`tidyfit`

is an `R`

-package that facilitates and automates linear regression and classification modeling in a tidy environment. The package includes several methods, such as Lasso, PLS and ElasticNet regressions, and can be augmented with custom methods. `tidyfit`

builds on the `tidymodels`

suite, but emphasizes automated modeling with a focus on the linear regression and classification coefficients, which are the primary output of `tidyfit`

.

`hfr`

is an `R`

package that implements a novel graph-based regularized regression estimator: the **Hierarchical Feature Regression (HFR)**. The method mobilizes insights from the domains of machine learning and graph theory to estimate robust parameters for a linear regression, constructing a supervised feature graph that decomposes parameters along its edges. The graph adjusts first for common variation and successively incorporates idiosyncratic patterns into the fitting process.

The result is group shrinkage of the parameters, where the extent of shrinkage is governed by a hyperparameter `kappa`

that represents the size of the feature graph. At `kappa = 1`

the regression is unregularized resulting in OLS parameters. At `kappa < 1`

the graph is shrunken, reducing the effective model size and regularizing the regression.

*rvest*web scraping package), I’ve put together some code that scrapes news headlines and summaries from Google News and plots the frequency of the occurrence of certain terms. For instance, the following map visualises the extent that global isolation is featured in recent news articles. The colour scale represents the percentage of articles which contain keywords related to economic isolation (e.g. sanctions, tariffs etc.). Unsurprisingly given recent events, Russia, Iran, China and the U.S. score highly. However, similar issues appear to dominate recent news relating to various other economies:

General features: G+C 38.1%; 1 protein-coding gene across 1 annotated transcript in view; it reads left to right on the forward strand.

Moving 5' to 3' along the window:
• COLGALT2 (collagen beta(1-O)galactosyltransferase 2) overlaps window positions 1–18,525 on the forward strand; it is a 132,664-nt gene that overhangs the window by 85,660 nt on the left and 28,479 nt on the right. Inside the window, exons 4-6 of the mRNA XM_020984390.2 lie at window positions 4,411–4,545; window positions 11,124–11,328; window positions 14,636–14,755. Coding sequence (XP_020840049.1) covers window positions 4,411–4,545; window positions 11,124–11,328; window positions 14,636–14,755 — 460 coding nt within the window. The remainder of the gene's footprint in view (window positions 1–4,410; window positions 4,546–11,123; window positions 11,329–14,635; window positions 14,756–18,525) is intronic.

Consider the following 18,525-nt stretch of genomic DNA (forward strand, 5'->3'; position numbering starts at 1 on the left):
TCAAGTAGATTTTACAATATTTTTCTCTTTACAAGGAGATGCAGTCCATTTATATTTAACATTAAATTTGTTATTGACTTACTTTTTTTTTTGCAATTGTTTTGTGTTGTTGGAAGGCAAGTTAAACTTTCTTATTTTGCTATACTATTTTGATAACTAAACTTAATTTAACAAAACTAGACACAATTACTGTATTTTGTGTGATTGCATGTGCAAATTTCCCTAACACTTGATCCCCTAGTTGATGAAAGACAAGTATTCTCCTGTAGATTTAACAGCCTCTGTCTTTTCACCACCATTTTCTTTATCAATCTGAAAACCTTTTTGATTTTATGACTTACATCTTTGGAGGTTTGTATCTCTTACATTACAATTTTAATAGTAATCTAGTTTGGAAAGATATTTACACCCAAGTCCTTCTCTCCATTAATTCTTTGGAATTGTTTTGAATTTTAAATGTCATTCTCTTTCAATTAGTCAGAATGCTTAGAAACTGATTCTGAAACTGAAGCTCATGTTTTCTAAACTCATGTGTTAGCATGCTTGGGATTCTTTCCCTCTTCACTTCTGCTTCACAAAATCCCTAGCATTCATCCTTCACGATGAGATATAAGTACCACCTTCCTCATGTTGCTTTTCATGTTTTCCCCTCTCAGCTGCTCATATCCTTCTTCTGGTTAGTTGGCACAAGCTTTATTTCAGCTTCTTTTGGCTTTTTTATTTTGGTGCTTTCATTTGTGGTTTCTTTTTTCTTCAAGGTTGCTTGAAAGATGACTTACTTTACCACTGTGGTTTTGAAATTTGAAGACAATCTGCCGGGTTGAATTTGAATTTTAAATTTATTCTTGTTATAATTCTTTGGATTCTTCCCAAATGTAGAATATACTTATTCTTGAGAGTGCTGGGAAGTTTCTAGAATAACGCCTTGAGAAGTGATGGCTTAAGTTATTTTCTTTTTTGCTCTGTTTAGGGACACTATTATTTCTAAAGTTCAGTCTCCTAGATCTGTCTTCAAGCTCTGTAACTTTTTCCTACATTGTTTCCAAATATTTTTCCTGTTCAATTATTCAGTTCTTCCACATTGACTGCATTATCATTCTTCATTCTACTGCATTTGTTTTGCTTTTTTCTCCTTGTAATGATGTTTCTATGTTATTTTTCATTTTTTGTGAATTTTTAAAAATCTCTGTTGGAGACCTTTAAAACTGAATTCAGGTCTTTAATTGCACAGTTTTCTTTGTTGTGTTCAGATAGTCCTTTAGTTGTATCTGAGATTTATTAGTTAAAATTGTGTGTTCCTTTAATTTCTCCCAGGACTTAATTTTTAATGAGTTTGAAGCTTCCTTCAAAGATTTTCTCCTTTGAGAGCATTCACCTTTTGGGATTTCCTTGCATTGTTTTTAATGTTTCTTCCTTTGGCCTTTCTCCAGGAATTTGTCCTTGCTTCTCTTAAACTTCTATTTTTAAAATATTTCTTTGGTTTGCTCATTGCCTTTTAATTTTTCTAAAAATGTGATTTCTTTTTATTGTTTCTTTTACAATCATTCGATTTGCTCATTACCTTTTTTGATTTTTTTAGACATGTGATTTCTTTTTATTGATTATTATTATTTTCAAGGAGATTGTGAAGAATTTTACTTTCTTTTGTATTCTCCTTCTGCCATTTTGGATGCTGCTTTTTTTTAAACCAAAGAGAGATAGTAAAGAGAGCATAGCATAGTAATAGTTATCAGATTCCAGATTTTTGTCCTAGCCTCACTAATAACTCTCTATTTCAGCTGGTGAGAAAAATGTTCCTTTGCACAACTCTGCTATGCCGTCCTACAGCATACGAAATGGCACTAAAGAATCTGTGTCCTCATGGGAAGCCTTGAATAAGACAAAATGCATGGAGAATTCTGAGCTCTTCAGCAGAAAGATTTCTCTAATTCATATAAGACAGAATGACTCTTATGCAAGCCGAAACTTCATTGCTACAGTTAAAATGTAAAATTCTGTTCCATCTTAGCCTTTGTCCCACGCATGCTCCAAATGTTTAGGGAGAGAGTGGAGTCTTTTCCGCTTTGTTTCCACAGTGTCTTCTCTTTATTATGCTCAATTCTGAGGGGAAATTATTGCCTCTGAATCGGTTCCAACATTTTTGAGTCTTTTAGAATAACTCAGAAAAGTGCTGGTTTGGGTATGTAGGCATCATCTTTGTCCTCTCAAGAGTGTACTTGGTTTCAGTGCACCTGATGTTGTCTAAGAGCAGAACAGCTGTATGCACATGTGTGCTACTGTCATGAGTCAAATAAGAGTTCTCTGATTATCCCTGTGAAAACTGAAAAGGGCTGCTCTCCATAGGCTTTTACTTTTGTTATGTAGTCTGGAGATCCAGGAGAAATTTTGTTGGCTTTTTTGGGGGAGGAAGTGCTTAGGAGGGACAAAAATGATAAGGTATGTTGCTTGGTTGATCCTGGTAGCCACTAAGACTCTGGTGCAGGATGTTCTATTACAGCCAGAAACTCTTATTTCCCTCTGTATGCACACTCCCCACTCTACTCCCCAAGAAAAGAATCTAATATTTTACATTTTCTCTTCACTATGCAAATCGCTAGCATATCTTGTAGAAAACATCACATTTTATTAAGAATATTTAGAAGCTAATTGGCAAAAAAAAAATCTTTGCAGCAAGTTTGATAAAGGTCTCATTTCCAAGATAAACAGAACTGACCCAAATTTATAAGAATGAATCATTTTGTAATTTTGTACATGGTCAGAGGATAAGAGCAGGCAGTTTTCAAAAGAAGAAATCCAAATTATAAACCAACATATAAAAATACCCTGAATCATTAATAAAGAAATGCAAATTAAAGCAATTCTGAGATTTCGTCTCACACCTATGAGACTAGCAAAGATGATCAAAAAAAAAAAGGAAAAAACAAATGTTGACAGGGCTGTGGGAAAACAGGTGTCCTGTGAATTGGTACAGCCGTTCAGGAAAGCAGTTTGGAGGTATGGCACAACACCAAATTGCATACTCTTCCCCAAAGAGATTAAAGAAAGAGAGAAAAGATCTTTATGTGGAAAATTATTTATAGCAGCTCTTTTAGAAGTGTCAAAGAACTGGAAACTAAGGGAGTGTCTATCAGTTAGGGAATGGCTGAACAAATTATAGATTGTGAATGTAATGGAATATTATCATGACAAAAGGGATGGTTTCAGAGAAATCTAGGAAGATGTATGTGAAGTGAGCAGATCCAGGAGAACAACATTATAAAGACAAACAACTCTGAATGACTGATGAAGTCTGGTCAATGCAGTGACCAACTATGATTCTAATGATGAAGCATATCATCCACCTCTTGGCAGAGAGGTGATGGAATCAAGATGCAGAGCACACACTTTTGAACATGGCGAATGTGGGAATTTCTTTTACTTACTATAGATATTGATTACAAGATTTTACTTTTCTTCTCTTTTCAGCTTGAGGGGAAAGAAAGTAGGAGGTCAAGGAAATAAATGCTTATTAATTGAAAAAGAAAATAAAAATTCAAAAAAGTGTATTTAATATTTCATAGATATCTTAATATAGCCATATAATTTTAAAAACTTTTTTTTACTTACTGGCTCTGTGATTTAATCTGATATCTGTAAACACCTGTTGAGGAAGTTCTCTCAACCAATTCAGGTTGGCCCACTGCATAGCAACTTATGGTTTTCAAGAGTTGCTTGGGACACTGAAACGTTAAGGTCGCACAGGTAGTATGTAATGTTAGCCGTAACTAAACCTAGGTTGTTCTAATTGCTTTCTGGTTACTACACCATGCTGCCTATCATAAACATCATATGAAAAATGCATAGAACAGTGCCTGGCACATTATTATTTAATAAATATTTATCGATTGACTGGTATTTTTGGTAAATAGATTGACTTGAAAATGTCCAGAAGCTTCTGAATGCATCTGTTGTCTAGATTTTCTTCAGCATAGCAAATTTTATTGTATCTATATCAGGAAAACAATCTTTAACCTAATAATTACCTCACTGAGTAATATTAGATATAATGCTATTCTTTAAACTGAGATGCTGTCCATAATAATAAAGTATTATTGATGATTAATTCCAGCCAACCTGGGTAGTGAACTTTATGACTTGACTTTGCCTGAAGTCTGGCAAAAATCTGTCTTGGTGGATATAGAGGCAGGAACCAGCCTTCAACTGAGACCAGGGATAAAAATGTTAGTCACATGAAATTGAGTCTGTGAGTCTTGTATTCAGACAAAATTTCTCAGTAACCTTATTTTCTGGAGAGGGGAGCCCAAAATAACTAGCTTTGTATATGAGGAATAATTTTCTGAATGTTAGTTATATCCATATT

It’s nothing fancy, but here’s the code.

In this article, I explore a method of nonlinear time series estimation, which combines elements of an artifical neural network (NN) and a vector error correction model (VECM). The aim is to develop a semiparametric VECM, which is capable of modelling nonlinear short-run behaviour of an unknown functional form, while retaining the ability to draw inferential conclusions about the long-run equilibrium behaviour of the data. This approach is particularly useful for data periods including financial crises, multiple regimes and other nonlinear characteristics, which are difficult to handle in a purely linear setting.

The artificial neural network (NN) is a powerful tool for modeling nonlinear empirical relationships. Various authors demonstrate the so-called Universal Approximation Theorem (see for instance Hornik (1991)), proving that single-layer neural networks can approximate any arbitrary function. This makes it an elegant alternative to other nonlinear approaches — particularly, when the functional form of the data-generating process (DGP) is unknown.

Using artificial neural networks to capture nonlinearities in time series data has received a fair amount of attention in the past. Autoregressive neural network (AR-NN) models are well established and have been applied broadly (see Enders (2015)). Various studies compare the performance of multivariate neural network (VAR-NN) models against standard vector autoregression models (see Wutsqa, Subanar, and Sujuti (2006) and Aydin and Cavdar (2015)). Generally, NN-based models exhibit superior performance for prediction purposes, while this comes at the expense of model inference, given the “black-box” nature of the NN component. As always, there is no free lunch in econometrics.